Thursday, August 20, 2015

Learning more about how our brain processes our worlds: Indianapolis Opera adds information to production of "The Man Who Mistook His Wife for a Hat"

There are notable mad scenes in the operatic repertoire, but little focus on other types of brain dysfunction. A rare exception is on the cultural schedule this weekend.

Indianapolis Opera opens its 2015-16 season presenting GLMMR's production of "The Man Who Mistook His Wife for a Hat," Michael Nyman's adaptation (with two librettists) of neurologist Oliver Sacks' book of the same title. One story in particular, of a man suffering from visual agnosia, a condition in which someone can see but not recognize or interpret visual information, forms the basis of the opera.

Distortions of normal perception in loved ones occasion lots of heartbreak in families, and opera is rich in heartbreak. To help those who attend performances this weekend at the Schrott Center for the Arts at Butler University, the company has set up panel discussions two hours before each performance of the opera.

At 6 p.m. Friday, the panelists will be Dr. Brandy Mathews of Indiana University's School of Medicine, Linda Altmeyer of the Alzheimer's Association, and Tina McIntosh of Joy's House. an Indianapolis adult day service.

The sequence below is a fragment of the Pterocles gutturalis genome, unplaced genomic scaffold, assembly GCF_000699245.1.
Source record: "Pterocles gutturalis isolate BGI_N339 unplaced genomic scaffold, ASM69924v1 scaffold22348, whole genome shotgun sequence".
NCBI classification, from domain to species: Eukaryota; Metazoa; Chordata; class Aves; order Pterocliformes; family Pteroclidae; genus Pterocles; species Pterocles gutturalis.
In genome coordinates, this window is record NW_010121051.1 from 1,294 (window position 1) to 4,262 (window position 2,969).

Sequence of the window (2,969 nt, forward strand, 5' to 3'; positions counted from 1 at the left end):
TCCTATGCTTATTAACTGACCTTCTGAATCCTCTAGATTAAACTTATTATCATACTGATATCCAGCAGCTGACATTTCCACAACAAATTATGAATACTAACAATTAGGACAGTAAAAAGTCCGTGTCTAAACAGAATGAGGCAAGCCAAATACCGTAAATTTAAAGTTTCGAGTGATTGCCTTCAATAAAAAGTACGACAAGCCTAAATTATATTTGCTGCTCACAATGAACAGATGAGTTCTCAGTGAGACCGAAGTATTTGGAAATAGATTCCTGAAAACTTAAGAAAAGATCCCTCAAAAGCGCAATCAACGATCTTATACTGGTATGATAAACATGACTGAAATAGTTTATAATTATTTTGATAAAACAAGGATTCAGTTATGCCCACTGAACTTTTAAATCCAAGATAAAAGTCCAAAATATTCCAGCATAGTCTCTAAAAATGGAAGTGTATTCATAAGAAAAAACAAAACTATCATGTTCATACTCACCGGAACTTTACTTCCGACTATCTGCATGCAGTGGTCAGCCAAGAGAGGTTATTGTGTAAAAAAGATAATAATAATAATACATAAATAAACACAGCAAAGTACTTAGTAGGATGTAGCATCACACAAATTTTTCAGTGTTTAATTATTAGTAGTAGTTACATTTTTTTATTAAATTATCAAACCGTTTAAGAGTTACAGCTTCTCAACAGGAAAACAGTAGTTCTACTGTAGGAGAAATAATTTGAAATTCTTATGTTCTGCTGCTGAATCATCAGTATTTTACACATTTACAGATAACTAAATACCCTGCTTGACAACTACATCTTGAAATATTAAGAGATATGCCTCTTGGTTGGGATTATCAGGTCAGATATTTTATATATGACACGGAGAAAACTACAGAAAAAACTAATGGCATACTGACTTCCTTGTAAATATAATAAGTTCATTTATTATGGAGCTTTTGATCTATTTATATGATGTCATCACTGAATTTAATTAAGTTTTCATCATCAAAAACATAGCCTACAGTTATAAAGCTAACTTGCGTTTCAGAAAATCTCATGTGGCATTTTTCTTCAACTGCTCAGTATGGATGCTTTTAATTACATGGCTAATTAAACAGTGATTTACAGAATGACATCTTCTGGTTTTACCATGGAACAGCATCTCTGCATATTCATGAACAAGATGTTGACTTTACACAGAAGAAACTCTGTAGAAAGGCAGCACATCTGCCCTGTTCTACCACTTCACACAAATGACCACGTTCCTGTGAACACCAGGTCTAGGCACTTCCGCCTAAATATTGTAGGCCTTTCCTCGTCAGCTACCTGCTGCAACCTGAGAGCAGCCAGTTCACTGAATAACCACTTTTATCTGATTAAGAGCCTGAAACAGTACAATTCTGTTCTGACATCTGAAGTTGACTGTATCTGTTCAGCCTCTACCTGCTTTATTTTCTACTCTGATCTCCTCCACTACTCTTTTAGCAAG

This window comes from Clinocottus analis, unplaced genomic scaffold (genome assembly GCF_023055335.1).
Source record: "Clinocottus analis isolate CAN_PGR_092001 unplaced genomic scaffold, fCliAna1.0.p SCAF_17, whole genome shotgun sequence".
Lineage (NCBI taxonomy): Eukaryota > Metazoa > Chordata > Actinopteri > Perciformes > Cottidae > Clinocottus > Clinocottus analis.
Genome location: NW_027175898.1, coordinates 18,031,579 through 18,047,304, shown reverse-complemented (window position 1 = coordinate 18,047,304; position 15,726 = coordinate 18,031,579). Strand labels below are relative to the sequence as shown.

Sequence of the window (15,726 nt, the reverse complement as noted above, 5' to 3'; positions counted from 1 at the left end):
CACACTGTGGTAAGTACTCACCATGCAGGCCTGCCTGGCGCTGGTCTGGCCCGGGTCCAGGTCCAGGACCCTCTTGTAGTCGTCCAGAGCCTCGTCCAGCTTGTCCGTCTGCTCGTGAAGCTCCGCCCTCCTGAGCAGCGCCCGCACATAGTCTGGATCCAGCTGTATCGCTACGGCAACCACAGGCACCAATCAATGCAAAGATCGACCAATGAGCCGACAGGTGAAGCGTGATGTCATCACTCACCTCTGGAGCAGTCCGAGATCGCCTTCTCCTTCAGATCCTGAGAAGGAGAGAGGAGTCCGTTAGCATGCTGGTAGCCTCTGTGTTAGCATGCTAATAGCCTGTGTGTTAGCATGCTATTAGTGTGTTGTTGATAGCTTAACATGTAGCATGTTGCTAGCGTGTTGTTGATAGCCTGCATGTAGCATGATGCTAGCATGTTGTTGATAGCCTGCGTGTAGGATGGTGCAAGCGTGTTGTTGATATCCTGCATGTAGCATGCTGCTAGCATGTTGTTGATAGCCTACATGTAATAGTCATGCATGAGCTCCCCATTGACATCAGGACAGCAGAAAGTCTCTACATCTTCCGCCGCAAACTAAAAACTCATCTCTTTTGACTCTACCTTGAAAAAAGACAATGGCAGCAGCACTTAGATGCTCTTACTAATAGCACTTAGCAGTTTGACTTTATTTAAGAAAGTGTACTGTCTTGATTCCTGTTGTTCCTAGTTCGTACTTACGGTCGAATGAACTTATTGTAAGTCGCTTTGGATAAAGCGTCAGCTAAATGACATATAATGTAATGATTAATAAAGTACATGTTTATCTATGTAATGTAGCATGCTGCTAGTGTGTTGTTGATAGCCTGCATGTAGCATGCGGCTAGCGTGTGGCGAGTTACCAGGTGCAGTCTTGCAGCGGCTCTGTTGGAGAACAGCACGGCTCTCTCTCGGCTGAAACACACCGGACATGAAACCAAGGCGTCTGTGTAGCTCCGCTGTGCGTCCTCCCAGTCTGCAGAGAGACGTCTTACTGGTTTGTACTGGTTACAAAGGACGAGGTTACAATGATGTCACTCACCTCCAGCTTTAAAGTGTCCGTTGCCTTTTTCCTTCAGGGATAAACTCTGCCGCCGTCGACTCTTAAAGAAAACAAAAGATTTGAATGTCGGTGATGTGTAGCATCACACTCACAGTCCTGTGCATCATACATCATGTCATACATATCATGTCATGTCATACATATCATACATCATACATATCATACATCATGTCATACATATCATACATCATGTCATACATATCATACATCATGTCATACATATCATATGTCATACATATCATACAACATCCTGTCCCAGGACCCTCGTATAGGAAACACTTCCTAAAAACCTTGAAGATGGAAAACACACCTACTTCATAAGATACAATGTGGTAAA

General director Kevin Patterson
At 5:30 p.m. Saturday, participants will be neurologists Mike Sermersheim and Cynthia McGarvey, Candace Preston of Joy's House, Dr. Tim Brimmer of Butler University, and Altmeyer.

Contributing to the final conversation in the series, "Understanding Brain-Based Diseases: A Catalyst for Community Discussion," will be four representatives with different specialties from Community Health Network: Zonda Stead, Todd  Wagoner, Dr. Syed Hasan, and Suzanne Clifford. The discussion begins at 12:30 p.m. Sunday.

Admission is free to the discussions on the Schrott Center's mezzanine. Tickets to the opera performances can be obtained through the opera company's website.

In addition, IO general directdor Kevin Patterson will give a background presentation on Nyman's work an hour before each performance. A talk-back opportunity for audiences will follow all performances, with the performers participating.

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